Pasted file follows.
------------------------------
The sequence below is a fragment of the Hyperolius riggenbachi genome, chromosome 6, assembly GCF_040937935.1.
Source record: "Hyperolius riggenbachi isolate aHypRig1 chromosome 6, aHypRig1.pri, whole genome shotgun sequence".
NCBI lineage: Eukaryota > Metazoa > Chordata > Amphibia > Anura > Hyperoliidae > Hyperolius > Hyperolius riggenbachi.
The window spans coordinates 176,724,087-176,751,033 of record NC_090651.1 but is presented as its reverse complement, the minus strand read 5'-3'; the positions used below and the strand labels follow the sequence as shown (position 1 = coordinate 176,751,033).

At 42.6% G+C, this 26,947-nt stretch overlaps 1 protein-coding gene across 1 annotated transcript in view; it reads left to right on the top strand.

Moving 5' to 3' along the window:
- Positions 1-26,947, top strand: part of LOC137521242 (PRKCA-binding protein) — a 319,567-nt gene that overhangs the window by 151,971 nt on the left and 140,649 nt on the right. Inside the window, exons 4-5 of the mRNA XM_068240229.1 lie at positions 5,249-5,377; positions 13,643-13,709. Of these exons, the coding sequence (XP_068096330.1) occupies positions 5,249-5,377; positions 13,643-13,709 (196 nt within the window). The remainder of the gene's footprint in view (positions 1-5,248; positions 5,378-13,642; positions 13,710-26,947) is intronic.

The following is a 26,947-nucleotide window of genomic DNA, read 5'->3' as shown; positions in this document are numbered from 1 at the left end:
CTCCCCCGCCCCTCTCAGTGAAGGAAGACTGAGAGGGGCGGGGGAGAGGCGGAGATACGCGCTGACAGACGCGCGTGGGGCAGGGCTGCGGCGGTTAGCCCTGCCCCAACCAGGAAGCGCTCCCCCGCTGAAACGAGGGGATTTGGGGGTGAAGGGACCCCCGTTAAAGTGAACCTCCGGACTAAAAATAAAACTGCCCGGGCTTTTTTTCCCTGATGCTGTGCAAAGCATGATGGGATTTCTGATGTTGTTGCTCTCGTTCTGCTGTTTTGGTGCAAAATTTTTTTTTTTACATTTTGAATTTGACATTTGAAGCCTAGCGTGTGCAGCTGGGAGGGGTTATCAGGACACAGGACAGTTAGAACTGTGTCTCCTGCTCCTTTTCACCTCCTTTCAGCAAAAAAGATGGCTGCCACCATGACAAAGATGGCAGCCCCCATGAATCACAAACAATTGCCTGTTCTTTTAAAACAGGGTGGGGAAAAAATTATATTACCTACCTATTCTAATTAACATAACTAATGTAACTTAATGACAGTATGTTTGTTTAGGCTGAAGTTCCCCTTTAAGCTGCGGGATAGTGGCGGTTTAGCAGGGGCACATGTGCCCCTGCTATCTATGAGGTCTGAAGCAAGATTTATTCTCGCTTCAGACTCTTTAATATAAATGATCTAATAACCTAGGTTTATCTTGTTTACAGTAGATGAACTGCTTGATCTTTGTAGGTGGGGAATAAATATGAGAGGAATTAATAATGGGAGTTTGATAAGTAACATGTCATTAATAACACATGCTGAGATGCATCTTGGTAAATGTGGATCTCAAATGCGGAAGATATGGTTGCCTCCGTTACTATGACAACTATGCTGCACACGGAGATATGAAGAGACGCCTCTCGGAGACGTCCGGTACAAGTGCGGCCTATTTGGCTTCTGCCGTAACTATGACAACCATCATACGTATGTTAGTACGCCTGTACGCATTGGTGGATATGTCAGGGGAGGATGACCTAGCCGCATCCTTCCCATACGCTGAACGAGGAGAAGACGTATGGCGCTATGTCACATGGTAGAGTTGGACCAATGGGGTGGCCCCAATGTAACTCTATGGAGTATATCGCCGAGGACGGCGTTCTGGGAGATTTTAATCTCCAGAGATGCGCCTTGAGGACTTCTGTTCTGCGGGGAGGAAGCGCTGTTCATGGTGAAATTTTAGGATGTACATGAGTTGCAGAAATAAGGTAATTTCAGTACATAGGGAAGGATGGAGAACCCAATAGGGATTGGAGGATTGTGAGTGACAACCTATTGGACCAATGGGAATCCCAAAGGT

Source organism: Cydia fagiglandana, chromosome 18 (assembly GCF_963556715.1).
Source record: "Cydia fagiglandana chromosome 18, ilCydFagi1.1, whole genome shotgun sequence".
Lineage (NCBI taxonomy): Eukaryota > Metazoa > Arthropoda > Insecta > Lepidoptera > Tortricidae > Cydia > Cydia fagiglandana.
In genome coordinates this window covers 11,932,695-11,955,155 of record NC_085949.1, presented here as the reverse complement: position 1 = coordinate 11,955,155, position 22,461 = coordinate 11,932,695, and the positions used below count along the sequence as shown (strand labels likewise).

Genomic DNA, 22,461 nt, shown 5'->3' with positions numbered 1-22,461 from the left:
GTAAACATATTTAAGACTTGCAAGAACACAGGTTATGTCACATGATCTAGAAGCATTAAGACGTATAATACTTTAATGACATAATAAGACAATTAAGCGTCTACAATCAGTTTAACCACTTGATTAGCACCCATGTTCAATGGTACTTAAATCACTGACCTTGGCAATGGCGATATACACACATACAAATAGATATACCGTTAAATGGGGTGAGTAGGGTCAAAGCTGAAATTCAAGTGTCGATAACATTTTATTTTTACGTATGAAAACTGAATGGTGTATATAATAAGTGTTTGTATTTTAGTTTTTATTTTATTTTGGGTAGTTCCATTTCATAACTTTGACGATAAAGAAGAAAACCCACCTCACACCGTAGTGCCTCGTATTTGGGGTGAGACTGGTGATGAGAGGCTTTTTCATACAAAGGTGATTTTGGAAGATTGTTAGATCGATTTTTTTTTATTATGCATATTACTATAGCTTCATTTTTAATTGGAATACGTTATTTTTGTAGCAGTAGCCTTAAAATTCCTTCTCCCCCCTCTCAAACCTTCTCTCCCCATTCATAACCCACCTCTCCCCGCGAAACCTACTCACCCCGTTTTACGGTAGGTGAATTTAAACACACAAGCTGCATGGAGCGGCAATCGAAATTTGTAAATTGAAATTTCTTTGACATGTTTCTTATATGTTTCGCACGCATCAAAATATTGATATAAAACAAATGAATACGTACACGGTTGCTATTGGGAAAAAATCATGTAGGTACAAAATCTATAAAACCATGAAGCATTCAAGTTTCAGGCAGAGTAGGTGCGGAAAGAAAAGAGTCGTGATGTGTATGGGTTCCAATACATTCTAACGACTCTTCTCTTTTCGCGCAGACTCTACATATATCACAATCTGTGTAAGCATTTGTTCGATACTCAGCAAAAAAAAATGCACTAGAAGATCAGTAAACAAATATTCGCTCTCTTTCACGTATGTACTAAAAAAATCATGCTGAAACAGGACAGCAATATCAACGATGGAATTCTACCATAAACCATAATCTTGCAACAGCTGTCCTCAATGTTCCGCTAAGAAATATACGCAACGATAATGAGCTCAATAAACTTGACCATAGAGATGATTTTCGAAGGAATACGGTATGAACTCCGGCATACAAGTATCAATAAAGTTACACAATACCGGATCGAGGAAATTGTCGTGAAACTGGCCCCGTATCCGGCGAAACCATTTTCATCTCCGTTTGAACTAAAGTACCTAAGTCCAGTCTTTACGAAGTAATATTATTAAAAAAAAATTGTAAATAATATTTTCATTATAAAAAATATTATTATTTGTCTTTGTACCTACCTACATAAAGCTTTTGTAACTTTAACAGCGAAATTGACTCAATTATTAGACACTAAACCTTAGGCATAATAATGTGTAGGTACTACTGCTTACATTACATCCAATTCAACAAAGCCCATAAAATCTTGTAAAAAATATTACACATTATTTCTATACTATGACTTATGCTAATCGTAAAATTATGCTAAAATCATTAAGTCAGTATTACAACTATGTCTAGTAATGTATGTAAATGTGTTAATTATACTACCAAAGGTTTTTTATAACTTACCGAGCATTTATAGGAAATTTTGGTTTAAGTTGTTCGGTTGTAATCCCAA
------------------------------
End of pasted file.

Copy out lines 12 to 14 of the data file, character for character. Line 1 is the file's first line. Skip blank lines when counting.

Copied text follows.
Lineage (NCBI taxonomy): Eukaryota > Metazoa > Arthropoda > Insecta > Lepidoptera > Tortricidae > Cydia > Cydia fagiglandana.
In genome coordinates this window covers 11,932,695-11,955,155 of record NC_085949.1, presented here as the reverse complement: position 1 = coordinate 11,955,155, position 22,461 = coordinate 11,932,695, and the positions used below count along the sequence as shown (strand labels likewise).

Genomic DNA, 22,461 nt, shown 5'->3' with positions numbered 1-22,461 from the left: